foolhardy

(redirected from foolhardiness)
Also found in: Dictionary, Thesaurus, Encyclopedia.
Related to foolhardiness: preoccupied
References in periodicals archive ?
For that matter, 'easy money' has always found as much favour with the victims as the charlatans who however have been in a better position to defraud the former considering the 'expectancy' quotient that compels the human race to personify foolhardiness when faced with the prospects of 'gaining' something that they could never dream of having in the normal course.
Once you move past the cliches and the sheer foolhardiness of the characters who come out to play, little Annabelle makes for a formidable addition to the neighbourhood dollhouse of horrors.
Yes, if their foolhardiness helped us to realize our desires.
This was dismaying for all the obvious reasons: the absence of grace, the pettiness of grievance, the livid pomposity and bullying manner and simple foolhardiness of trying to challenge the verbally adept Will to a contest of wits.
But India is also fully prepared, with matching- response mechanisms already activated to frustrate any Pakistani foolhardiness, top military sources said.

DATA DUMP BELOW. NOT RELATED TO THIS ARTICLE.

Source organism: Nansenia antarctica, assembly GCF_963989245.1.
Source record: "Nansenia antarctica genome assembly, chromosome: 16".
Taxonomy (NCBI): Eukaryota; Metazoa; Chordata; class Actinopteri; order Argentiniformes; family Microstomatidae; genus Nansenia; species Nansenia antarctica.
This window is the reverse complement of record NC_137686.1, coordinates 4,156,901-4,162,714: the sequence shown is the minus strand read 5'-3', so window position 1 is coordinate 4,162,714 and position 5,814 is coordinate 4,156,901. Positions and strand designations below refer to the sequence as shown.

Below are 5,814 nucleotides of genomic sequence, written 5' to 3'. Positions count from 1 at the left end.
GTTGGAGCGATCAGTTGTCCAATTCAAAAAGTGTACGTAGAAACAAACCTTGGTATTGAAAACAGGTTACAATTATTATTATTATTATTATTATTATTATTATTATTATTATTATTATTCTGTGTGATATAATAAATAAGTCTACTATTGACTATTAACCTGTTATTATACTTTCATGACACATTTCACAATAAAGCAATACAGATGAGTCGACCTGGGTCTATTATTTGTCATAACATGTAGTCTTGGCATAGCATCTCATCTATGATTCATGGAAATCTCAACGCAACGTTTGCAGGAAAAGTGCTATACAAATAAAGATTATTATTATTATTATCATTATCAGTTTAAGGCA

They do this because they say they need to protect their interests or assert their honor, or some such foolhardiness.
He has to distinguish between commitment and recklessness, between sense and foolhardiness - on the pitch, not off it.
In Snowdonia at the moment, you're more likely to pay dearly for parking a car a few minutes over time than for putting the lives of others at risk through foolhardiness.
An incredible story of adventure, foolhardiness and survival.
The street stands wholly sullen and apathetic to their foolhardiness and insanity, hurting the masses so incurably.
Not so in The Narrow Path to War, which opens with the bang of a 'guster storm' (composed of an electromagnetic conduit with supercharged particle funnels) and introduces readers to the possible foolhardiness and bravery of Alex, who wants to be on the wall (the most dangerous place to be in such a storm) and in the center of danger.
I think you'd agree all three things would be a sign of foolhardiness that took some beating.